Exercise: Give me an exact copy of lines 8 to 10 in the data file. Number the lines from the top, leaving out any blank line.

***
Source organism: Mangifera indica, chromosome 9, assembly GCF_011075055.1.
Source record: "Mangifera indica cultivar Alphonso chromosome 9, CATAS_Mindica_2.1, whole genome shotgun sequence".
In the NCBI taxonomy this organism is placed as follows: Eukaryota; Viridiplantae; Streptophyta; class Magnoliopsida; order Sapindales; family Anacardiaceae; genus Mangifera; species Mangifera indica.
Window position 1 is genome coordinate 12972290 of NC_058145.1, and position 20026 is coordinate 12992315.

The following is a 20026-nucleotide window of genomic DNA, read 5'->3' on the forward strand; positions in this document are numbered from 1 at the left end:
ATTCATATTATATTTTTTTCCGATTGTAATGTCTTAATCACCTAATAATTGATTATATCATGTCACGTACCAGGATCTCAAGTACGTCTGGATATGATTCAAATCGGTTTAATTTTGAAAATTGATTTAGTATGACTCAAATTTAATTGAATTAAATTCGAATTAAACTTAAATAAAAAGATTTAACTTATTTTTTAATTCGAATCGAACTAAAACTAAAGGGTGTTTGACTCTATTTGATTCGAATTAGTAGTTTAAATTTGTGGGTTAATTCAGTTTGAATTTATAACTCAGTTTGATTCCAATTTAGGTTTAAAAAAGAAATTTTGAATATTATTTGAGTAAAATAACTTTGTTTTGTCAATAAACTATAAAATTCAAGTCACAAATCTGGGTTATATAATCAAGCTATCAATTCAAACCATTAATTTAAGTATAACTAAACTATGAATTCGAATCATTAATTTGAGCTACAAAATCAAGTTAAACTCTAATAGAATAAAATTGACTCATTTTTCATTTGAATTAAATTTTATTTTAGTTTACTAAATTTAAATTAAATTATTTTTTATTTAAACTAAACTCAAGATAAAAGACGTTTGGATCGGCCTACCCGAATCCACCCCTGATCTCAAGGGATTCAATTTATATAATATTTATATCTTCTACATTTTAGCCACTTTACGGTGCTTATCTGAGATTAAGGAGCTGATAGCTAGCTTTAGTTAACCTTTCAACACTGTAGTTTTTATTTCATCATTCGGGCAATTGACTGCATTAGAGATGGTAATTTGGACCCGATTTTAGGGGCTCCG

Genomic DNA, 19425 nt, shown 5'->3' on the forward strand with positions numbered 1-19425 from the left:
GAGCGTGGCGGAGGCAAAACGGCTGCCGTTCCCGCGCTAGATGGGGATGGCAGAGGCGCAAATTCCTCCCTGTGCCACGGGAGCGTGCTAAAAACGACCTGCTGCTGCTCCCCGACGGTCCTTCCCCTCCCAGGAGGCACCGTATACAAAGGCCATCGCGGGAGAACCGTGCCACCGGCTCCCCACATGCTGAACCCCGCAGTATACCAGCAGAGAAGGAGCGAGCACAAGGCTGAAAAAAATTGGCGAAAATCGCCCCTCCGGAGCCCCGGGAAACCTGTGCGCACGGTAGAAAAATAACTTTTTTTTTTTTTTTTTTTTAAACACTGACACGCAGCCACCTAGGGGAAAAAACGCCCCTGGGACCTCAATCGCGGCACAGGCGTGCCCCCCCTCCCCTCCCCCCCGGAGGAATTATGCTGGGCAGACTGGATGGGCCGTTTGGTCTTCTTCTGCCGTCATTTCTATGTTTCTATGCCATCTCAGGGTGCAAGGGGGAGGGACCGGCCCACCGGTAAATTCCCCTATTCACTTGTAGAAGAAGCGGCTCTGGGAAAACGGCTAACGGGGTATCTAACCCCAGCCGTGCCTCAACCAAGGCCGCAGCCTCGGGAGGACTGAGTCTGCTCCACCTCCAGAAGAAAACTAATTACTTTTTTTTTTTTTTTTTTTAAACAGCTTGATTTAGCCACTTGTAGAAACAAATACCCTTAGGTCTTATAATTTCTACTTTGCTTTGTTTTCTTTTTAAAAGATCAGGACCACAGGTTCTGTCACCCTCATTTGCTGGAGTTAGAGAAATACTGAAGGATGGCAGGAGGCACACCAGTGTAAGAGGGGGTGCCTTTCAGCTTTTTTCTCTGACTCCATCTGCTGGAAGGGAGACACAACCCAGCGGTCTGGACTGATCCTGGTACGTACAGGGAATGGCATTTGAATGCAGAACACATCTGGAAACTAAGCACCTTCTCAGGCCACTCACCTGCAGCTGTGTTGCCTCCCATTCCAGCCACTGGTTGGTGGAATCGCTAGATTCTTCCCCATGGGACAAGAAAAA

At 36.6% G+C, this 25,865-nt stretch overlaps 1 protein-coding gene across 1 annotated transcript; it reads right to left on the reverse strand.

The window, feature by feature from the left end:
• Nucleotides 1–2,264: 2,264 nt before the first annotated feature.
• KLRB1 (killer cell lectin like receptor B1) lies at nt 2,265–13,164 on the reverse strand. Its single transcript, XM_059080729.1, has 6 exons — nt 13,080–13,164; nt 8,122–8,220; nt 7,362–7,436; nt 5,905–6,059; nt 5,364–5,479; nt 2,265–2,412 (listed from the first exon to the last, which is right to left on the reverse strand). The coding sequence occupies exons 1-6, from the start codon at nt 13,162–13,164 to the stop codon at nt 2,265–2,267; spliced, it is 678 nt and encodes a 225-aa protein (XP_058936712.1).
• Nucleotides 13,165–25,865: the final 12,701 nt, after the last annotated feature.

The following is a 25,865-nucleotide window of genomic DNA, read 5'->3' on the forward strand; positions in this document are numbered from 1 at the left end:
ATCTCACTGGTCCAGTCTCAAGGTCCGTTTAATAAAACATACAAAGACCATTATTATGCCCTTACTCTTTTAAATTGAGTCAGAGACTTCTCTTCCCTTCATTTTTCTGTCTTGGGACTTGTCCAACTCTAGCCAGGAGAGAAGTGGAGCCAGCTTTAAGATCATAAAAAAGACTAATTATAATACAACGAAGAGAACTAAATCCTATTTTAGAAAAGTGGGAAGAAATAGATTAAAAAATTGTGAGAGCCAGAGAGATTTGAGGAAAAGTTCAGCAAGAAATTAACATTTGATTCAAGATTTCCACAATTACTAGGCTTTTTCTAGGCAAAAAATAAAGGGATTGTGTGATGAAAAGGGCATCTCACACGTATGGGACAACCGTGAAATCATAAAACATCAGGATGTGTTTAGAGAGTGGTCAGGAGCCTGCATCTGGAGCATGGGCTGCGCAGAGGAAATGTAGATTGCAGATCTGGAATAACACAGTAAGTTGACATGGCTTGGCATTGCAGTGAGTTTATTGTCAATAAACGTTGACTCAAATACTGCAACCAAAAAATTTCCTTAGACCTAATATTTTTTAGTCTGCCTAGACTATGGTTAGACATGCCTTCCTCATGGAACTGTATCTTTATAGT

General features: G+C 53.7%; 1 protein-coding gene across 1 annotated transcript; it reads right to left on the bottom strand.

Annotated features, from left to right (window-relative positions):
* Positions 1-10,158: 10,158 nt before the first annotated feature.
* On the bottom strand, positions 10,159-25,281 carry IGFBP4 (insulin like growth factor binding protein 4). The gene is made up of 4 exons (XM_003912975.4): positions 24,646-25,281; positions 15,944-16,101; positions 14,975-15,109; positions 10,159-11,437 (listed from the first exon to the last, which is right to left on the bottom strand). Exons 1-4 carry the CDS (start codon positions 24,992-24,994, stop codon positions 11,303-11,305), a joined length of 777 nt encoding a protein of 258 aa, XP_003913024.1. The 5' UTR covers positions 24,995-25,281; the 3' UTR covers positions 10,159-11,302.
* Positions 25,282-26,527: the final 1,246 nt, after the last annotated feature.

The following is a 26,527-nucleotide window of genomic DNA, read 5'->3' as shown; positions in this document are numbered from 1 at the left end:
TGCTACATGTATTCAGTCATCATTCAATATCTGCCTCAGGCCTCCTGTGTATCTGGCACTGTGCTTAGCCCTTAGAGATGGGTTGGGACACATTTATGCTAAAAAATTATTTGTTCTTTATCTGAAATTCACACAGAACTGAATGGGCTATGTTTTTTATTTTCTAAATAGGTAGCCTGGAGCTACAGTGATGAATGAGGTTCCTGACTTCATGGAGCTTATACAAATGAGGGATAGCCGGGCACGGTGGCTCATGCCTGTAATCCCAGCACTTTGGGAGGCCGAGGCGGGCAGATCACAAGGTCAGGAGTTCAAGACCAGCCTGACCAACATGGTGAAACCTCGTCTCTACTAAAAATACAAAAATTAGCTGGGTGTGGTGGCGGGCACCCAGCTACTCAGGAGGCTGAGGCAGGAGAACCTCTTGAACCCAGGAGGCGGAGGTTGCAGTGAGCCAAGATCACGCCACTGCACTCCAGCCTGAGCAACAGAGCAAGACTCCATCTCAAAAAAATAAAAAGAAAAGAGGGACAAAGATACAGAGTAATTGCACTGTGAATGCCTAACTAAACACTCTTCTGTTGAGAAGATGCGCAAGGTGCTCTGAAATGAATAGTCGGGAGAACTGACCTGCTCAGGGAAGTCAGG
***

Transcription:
GAGCGTGGCGGAGGCAAAACGGCTGCCGTTCCCGCGCTAGATGGGGATGGCAGAGGCGCAAATTCCTCCCTGTGCCACGGGAGCGTGCTAAAAACGACCTGCTGCTGCTCCCCGACGGTCCTTCCCCTCCCAGGAGGCACCGTATACAAAGGCCATCGCGGGAGAACCGTGCCACCGGCTCCCCACATGCTGAACCCCGCAGTATACCAGCAGAGAAGGAGCGAGCACAAGGCTGAAAAAAATTGGCGAAAATCGCCCCTCCGGAGCCCCGGGAAACCTGTGCGCACGGTAGAAAAATAACTTTTTTTTTTTTTTTTTTTTAAACACTGACACGCAGCCACCTAGGGGAAAAAACGCCCCTGGGACCTCAATCGCGGCACAGGCGTGCCCCCCCTCCCCTCCCCCCCGGAGGAATTATGCTGGGCAGACTGGATGGGCCGTTTGGTCTTCTTCTGCCGTCATTTCTATGTTTCTATGCCATCTCAGGGTGCAAGGGGGAGGGACCGGCCCACCGGTAAATTCCCCTATTCACTTGTAGAAGAAGCGGCTCTGGGAAAACGGCTAACGGGGTATCTAACCCCAGCCGTGCCTCAACCAAGGCCGCAGCCTCGGGAGGACTGAGTCTGCTCCACCTCCAGAAGAAAACTAATTACTTTTTTTTTTTTTTTTTTTAAACAGCTTGATTTAGCCACTTGTAGAAACAAATACCCTTAGGTCTTATAATTTCTACTTTGCTTTGTTTTCTTTTTAAAAGATCAGGACCACAGGTTCTGTCACCCTCATTTGCTGGAGTTAGAGAAATACTGAAGGATGGCAGGAGGCACACCAGTGTAAGAGGGGGTGCCTTTCAGCTTTTTTCTCTGACTCCATCTGCTGGAAGGGAGACACAACCCAGCGGTCTGGACTGATCCTGGTACGTACAGGGAATGGCATTTGAATGCAGAACACATCTGGAAACTAAGCACCTTCTCAGGCCACTCACCTGCAGCTGTGTTGCCTCCCATTCCAGCCACTGGTTGGTGGAATCGCTAGATTCTTCCCCATGGGACAAGAAAAA

At 36.6% G+C, this 25,865-nt stretch overlaps 1 protein-coding gene across 1 annotated transcript; it reads right to left on the reverse strand.

The window, feature by feature from the left end: